My Women’s Studies Journey
Chapter 2 in A Journey into Women’s Studies, 2014, pp 28-40 from Palgrave Macmillan
Abstract My entry into women’s studies was in a way fortuitous but the result actually of an unseen hand propelling me towards it. This unseen hand was my self-reflective observation of women’s lives within my family and the way it fostered a latent feminism within me. It is the combination of personal experience, study of feminist literature much later and reading about the history of our foremothers like the women of the nineteenth-century struggle for liberation that pushed me formally into women’s studies. However, there were precedents which prepared the ground for this. I had occasion to live with my mother’s family off and on. In those days, children were often left with relatives if the parents were away. My mother had a difficult time in her in-law’s house. As a child, I was shuttled between my maternal and paternal grandparents. I witnessed my mother’s suffering. At my maternal grandmother’s house there were stories of child widows, visible signs of strict enforcement of Brahmin customs in the way my grandaunts lived, and the austerities that widows had to bear. My great grandmother was always in white, had her head tonsured, ate frugally and could not participate in any ceremonies. My grandmother’s young sister was a virgin widow. My maternal grandmother had ten children and so also did my paternal grandmother.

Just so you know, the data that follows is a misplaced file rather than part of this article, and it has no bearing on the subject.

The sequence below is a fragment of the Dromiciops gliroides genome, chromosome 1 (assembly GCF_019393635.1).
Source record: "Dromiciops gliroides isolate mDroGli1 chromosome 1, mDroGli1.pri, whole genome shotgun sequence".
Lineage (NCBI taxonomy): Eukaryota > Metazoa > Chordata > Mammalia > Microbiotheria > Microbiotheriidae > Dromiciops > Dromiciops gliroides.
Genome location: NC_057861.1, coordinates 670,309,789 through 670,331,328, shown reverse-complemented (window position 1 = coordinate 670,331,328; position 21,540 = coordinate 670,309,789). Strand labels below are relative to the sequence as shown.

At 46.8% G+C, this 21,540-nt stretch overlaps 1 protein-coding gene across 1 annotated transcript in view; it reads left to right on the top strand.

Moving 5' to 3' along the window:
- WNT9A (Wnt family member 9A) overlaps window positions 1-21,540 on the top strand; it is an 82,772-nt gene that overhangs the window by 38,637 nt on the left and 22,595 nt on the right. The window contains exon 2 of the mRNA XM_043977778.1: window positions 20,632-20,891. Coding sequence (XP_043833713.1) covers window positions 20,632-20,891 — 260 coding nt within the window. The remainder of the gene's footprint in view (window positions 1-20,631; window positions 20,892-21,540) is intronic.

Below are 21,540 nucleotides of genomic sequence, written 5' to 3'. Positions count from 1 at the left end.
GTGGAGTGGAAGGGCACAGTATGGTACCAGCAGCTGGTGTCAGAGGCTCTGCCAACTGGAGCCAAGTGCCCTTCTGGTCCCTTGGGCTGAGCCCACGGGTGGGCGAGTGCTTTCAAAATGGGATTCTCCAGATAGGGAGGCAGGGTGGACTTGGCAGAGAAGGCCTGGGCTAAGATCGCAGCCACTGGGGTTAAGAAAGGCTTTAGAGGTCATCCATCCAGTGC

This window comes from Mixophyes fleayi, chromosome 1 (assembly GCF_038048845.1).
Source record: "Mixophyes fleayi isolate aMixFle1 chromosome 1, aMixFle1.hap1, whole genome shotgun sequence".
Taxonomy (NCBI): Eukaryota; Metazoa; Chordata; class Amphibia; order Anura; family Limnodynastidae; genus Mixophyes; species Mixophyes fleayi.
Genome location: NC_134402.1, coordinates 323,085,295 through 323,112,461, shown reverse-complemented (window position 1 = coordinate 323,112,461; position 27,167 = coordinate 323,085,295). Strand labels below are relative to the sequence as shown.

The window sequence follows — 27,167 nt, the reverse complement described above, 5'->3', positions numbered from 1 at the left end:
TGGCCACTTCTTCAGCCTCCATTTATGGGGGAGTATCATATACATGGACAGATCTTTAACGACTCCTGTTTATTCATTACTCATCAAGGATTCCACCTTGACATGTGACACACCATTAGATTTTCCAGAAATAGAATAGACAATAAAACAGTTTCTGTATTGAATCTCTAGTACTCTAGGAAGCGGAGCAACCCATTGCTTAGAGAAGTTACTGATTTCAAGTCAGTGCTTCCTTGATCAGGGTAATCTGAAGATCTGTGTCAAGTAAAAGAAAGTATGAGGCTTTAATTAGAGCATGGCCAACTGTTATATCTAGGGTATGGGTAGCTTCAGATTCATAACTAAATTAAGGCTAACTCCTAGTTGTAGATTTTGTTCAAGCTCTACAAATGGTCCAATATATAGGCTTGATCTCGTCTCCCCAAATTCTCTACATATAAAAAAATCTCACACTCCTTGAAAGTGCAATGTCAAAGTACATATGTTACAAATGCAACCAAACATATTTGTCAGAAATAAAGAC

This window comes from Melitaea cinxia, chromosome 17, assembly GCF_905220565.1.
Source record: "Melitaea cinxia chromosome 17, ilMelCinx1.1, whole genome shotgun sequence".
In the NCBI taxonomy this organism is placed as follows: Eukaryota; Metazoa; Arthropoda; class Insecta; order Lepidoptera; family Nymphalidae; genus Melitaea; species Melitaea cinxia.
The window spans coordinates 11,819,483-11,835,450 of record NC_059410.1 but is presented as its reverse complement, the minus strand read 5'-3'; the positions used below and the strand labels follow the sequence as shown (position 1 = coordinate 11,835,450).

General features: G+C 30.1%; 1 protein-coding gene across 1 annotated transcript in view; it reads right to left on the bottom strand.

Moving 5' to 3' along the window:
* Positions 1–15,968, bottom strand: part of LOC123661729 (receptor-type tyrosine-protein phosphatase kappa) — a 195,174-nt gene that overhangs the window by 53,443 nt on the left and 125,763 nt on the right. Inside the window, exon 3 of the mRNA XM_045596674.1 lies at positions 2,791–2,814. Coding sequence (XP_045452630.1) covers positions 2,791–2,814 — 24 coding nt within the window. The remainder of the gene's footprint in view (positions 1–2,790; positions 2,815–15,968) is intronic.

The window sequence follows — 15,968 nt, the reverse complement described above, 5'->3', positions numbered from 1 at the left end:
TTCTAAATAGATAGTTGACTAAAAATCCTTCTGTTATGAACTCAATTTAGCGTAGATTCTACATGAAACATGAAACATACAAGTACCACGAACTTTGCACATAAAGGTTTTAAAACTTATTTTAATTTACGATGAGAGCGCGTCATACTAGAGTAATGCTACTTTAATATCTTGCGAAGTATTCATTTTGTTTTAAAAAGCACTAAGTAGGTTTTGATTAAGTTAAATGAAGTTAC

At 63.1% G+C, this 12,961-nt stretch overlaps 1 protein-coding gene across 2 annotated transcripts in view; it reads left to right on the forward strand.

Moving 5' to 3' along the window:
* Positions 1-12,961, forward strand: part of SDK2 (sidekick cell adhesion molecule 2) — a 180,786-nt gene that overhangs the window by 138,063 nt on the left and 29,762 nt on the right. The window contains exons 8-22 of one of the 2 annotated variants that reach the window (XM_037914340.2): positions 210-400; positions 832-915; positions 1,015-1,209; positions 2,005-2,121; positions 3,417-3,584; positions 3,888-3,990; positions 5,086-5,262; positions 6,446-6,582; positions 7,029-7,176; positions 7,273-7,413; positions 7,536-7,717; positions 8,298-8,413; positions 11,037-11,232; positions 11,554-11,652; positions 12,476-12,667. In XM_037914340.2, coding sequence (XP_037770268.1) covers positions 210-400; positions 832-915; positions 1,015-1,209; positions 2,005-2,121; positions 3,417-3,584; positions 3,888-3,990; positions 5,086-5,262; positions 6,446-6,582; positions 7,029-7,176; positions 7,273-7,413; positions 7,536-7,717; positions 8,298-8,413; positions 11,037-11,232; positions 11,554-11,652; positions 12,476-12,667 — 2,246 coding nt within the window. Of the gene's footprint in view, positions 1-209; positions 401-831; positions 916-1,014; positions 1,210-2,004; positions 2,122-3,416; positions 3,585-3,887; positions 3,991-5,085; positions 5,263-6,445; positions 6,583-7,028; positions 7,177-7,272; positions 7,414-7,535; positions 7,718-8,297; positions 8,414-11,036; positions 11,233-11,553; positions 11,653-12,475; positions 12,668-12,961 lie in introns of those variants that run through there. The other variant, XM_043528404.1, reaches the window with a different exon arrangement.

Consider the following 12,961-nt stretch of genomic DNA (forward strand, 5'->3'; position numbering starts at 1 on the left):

Keywords: United Nations; International Labour Orga; National Sample Survey; Sexual Division; Political Weekly (search for similar items in EconPapers)
References: Add references at CitEc
Citations: Track citations by RSS feed
There are no downloads for this item, see the EconPapers FAQ for hints about obtaining it.
This item may be available elsewhere in EconPapers: Search for items with the same title.
Export reference: BibTeX
RIS (EndNote, ProCite, RefMan)
Persistent link: https://EconPapers.repec.org/RePEc:pal:gdechp:978-1-137-39574-0_3
Ordering information: This item can be ordered from
Access Statistics for this chapter
More chapters in Gender, Development and Social Change from Palgrave Macmillan
Bibliographic data for series maintained by Sonal Shukla () and Springer Nature Abstracting and Indexing ().